Some tips on dealing with the long days (and nights) during seeding

Regular meals, exercise breaks, 
and simply talking to someone will help


Sleep often gets sacrificed during the long hours of seeding, and that can be dangerous.

“When you’re tired, you may think and move slowly, make more mistakes, and have difficulty remembering things,” said Kenda Lubeck, farm safety co-ordinator for Alberta Agriculture and Rural Development. “Any time a worker disrupts (the sleep) cycle they need to develop a strategy that will help their body adjust.”

The National Sleep Foundation has lots of helpful tips for staying alert on the job and for sleeping, including:

  • Taking short breaks throughout your shift and going for a walk or stretch.
  • Working with a buddy.
  • Exercising during breaks.
  • Talking with co-workers when you can.
  • Eating three normal meals per day and sticking to healthy snacks.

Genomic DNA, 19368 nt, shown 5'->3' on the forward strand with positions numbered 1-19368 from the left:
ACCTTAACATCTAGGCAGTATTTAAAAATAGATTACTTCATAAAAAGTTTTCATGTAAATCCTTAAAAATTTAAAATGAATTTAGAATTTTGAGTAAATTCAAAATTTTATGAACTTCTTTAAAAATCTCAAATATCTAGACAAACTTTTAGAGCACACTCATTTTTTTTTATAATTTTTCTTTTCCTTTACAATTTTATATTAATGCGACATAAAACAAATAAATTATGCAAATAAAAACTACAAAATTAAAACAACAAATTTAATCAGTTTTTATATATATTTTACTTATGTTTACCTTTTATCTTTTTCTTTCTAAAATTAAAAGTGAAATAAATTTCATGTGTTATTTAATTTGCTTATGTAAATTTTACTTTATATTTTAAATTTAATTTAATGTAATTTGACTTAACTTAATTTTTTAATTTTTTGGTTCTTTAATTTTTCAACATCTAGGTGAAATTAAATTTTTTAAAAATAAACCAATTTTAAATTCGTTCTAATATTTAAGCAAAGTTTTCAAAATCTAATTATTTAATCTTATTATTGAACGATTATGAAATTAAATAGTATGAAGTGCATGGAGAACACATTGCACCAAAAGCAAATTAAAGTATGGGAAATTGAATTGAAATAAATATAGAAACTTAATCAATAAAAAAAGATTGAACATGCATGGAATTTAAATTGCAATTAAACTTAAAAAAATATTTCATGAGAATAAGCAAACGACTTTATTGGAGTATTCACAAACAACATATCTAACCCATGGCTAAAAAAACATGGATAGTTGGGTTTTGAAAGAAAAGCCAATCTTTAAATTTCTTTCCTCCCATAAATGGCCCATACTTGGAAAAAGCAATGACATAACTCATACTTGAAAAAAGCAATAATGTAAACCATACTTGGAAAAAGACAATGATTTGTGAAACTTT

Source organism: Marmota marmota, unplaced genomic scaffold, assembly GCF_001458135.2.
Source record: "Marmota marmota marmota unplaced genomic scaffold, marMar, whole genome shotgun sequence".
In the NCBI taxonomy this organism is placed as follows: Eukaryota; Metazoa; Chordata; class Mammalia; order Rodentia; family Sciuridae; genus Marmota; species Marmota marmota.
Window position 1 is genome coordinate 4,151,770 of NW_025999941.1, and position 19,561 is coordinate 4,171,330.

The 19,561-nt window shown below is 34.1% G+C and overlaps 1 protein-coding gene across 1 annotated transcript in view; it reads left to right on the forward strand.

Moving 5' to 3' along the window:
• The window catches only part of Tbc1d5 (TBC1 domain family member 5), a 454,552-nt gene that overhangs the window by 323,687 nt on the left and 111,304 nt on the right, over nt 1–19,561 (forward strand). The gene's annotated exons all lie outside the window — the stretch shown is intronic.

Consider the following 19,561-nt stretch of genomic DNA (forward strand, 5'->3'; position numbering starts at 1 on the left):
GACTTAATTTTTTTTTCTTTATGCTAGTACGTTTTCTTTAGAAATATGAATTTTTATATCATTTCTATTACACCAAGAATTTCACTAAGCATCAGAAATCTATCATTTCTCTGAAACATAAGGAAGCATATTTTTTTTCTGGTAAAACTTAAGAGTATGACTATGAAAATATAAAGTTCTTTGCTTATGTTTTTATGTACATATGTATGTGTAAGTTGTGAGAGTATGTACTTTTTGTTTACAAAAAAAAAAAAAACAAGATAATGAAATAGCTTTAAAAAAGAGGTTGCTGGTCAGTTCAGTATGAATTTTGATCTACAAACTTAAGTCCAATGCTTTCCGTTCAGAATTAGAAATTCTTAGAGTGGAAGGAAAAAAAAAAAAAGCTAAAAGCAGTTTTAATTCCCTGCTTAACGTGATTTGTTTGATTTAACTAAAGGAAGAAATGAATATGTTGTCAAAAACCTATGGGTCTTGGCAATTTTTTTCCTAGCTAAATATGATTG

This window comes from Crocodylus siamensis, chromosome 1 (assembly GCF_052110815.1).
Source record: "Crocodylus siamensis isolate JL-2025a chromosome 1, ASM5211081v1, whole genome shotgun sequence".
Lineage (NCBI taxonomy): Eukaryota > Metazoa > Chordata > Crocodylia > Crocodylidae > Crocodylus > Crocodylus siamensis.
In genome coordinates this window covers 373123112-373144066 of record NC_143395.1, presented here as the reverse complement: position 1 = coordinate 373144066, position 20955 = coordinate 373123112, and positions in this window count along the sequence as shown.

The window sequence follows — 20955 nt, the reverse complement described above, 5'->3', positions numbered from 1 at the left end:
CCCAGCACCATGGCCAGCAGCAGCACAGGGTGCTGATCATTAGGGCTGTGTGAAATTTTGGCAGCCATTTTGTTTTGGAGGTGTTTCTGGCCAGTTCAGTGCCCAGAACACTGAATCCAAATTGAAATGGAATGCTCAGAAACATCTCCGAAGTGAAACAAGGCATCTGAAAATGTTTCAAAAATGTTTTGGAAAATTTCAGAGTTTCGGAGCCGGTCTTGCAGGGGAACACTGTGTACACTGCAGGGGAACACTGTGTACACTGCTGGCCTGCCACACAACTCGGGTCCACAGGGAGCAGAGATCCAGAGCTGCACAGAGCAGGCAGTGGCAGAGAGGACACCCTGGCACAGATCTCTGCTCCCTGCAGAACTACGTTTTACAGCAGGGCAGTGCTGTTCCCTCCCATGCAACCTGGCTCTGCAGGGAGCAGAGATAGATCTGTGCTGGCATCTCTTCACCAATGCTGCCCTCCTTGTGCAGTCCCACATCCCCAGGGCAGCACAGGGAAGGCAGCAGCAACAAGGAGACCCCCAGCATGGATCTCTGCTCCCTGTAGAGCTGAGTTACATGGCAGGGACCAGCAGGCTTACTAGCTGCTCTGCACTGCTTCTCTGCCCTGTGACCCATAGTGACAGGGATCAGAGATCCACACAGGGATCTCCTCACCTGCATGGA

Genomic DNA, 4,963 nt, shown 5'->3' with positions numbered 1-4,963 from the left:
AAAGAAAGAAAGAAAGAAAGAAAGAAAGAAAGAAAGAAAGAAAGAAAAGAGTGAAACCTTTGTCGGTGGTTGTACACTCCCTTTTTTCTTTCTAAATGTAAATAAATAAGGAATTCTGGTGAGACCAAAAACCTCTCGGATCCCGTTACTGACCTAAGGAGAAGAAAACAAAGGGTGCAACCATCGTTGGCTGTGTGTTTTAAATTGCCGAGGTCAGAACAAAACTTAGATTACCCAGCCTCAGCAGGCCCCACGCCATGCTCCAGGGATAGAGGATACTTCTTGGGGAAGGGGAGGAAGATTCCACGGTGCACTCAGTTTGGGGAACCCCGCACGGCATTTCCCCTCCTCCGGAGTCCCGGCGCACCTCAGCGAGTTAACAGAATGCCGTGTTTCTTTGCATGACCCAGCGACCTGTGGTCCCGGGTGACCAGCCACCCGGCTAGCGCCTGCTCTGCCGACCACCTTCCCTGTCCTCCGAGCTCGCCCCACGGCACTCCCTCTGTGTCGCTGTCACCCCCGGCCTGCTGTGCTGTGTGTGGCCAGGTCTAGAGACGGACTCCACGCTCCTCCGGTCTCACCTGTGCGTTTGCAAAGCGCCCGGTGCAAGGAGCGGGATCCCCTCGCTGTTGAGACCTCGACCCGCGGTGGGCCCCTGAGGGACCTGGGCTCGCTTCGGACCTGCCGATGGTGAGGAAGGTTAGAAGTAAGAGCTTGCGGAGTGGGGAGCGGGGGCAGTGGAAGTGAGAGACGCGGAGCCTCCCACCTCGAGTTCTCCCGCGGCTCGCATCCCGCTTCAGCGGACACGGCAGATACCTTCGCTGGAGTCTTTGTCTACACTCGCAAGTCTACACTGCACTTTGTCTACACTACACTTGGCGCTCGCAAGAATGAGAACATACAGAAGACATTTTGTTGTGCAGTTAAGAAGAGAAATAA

• If you consume caffeine (coffee, tea, soda, energy drinks, gum, mints), do so early in the shift.
  • Avoiding exercise just before bedtime because it raises energy and body temperature. (Exercise should be done at least three hours before sleeping.)

“There isn’t a lot farmers can do to reduce shift work as it’s a necessity to getting a large amount of work done in a short amount of time,” says Lubeck. “The important thing is to have someone available to take the next shift at the specified time. When people push themselves too hard that’s when work incidents and injuries occur.”

About the author

Comments

explore

Stories from our other publications